Watching the news tells you what is happening but it doesn’t usually tell you how to respond. In today’s guest post, missionary Erwin Kint reflects on how Christians are to respond in times of crisis, and how Thai Christians are responding to the flooding crisis in the Central Thailand province of Lopburi:
Everywhere in Central Thailand and in Bangkok, one can find all kinds of walls and dams erected to protect people’s property, like houses and shops. If I want to go to the 7/11 in our neighbourhood, I need to use a sand-bag step to climb over an approximately two feet high brick wall. If I want to go to the bank, a big step over a brick wall suffices. Many other people use sandbags to protect their property, but we all know that sandbags without a water pump are only temporary means of flood protection.
This phenomenon of keeping the water outside the gates occurs at different levels: individuals guard their houses, neighbours seal off their neighbourhoods, cities protect industrial parks, and provincial authorities protect their region. Nobody is happy to receive a massive deluge of water, and as a result provinces have been closing their gates, not allowing the water to spread out. The result is a massive unstoppable deluge that has been heading south towards Bangkok without losing much power. And Bangkok is also still attempting to keep its gates closed, swamping its suburbs under 1-3 metres of water.
Over recent weeks I have been glued to social media following news of flooding in Thailand, watching in amazement as people I know and places I’ve traveled a hundred times are flooded out. In many ways, I wish I could be there with the Thai people and my missionary friends in the midst of this crisis.
In lieu of a first hand account, I wanted to pass on a well-written summary of the flood situation from a missionary friend in Thailand, together with the story of his family’s evacuation from their home and prayer points.Read his story and pray....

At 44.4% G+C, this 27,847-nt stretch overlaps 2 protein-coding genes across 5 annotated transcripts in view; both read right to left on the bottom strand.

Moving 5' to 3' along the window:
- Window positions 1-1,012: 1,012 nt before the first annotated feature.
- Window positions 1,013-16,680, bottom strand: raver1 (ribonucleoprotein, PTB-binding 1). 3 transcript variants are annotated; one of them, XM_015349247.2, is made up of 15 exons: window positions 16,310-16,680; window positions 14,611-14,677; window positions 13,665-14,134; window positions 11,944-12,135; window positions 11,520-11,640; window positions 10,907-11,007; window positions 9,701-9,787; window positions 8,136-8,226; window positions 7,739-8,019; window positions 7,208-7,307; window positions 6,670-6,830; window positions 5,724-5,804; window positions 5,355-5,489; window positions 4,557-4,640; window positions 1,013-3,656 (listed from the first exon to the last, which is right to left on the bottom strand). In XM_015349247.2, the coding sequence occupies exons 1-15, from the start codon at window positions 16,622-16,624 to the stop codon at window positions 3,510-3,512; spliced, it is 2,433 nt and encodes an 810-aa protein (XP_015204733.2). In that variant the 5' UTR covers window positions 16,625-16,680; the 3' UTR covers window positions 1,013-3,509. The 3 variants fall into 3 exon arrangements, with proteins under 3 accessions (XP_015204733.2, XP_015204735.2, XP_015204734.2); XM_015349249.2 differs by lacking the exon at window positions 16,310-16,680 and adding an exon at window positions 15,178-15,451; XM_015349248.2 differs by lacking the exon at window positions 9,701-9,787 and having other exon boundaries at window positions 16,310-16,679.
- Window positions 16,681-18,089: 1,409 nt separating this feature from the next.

“Bangkok's 12 million residents are now being warned of flood water up to 5 feet in their area which could take as long as one month or more to recede. Supermarkets are trying desperately to keep shelves stocked as people rush to buy drinking water and food. Thailand is now facing a crisis situation. It is very sad, and very serious.
Still on furlough in the U.S., I've been tracking from a distance the news about flooding in Thailand. Flooding is not uncommon there but this year it is uncommonly bad. It is reported that this is the "worst ever seen" and some people are calling it the hundred year flood (Watch Video of Bangkok Flooding in 1942)
The latest figures report that over 820,000 families (2.6 million people) are affected, 244 have been killed, huge areas of farmland damaged, and over 180 key roads cut off. The main highway going north out of Bangkok is cut off in Ayuthaya, just 1.5 hours north of the capital. Trains fair no better.
Lots of people whom we know have been affected by this, having to evacuate their homes to higher ground. Personally, we are hoping that our household possessions will still be usable when we return to Thailand in a few months time. They are stored in two locations, in Lopburi and Ayuthaya (perhaps the hardest hit province). I'd rather not lose all my books, and I know that my 5 year old son has been looking forward to being reunited with the toys that are in storage back in Thailand. Of course, our household goods are a trivial matter compared to people lives, and their livelihoods.